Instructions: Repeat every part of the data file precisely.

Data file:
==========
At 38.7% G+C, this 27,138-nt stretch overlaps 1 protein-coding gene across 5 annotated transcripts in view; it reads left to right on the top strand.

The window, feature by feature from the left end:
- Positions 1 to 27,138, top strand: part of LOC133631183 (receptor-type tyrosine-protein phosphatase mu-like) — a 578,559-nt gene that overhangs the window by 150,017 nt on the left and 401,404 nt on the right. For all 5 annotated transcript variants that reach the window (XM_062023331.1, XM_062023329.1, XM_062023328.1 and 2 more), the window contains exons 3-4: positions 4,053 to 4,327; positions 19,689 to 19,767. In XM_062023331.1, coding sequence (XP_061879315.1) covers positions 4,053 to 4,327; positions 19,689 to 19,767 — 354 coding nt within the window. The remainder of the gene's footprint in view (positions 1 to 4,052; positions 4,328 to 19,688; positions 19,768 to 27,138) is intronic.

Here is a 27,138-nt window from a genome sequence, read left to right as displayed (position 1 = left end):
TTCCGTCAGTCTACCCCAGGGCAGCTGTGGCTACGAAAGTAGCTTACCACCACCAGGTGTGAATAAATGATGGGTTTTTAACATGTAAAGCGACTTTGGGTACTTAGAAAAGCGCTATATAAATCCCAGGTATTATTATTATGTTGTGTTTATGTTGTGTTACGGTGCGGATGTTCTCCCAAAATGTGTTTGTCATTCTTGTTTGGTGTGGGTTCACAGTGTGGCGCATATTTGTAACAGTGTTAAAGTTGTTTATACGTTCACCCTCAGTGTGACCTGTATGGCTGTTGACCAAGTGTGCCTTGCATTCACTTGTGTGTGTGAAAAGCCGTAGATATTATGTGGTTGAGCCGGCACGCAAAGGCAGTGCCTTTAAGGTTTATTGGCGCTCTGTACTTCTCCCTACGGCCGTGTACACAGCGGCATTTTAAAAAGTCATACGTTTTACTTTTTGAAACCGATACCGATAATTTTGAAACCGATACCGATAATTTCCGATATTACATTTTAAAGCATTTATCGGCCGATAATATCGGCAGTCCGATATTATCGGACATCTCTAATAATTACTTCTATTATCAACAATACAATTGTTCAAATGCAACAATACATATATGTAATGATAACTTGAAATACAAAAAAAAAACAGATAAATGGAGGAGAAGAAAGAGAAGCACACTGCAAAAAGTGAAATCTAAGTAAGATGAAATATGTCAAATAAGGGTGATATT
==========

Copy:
At 38.7% G+C, this 27,138-nt stretch overlaps 1 protein-coding gene across 5 annotated transcripts in view; it reads left to right on the top strand.

The window, feature by feature from the left end:
- Positions 1 to 27,138, top strand: part of LOC133631183 (receptor-type tyrosine-protein phosphatase mu-like) — a 578,559-nt gene that overhangs the window by 150,017 nt on the left and 401,404 nt on the right. For all 5 annotated transcript variants that reach the window (XM_062023331.1, XM_062023329.1, XM_062023328.1 and 2 more), the window contains exons 3-4: positions 4,053 to 4,327; positions 19,689 to 19,767. In XM_062023331.1, coding sequence (XP_061879315.1) covers positions 4,053 to 4,327; positions 19,689 to 19,767 — 354 coding nt within the window. The remainder of the gene's footprint in view (positions 1 to 4,052; positions 4,328 to 19,688; positions 19,768 to 27,138) is intronic.

Here is a 27,138-nt window from a genome sequence, read left to right as displayed (position 1 = left end):
TTCCGTCAGTCTACCCCAGGGCAGCTGTGGCTACGAAAGTAGCTTACCACCACCAGGTGTGAATAAATGATGGGTTTTTAACATGTAAAGCGACTTTGGGTACTTAGAAAAGCGCTATATAAATCCCAGGTATTATTATTATGTTGTGTTTATGTTGTGTTACGGTGCGGATGTTCTCCCAAAATGTGTTTGTCATTCTTGTTTGGTGTGGGTTCACAGTGTGGCGCATATTTGTAACAGTGTTAAAGTTGTTTATACGTTCACCCTCAGTGTGACCTGTATGGCTGTTGACCAAGTGTGCCTTGCATTCACTTGTGTGTGTGAAAAGCCGTAGATATTATGTGGTTGAGCCGGCACGCAAAGGCAGTGCCTTTAAGGTTTATTGGCGCTCTGTACTTCTCCCTACGGCCGTGTACACAGCGGCATTTTAAAAAGTCATACGTTTTACTTTTTGAAACCGATACCGATAATTTTGAAACCGATACCGATAATTTCCGATATTACATTTTAAAGCATTTATCGGCCGATAATATCGGCAGTCCGATATTATCGGACATCTCTAATAATTACTTCTATTATCAACAATACAATTGTTCAAATGCAACAATACATATATGTAATGATAACTTGAAATACAAAAAAAAAACAGATAAATGGAGGAGAAGAAAGAGAAGCACACTGCAAAAAGTGAAATCTAAGTAAGATGAAATATGTCAAATAAGGGTGATATT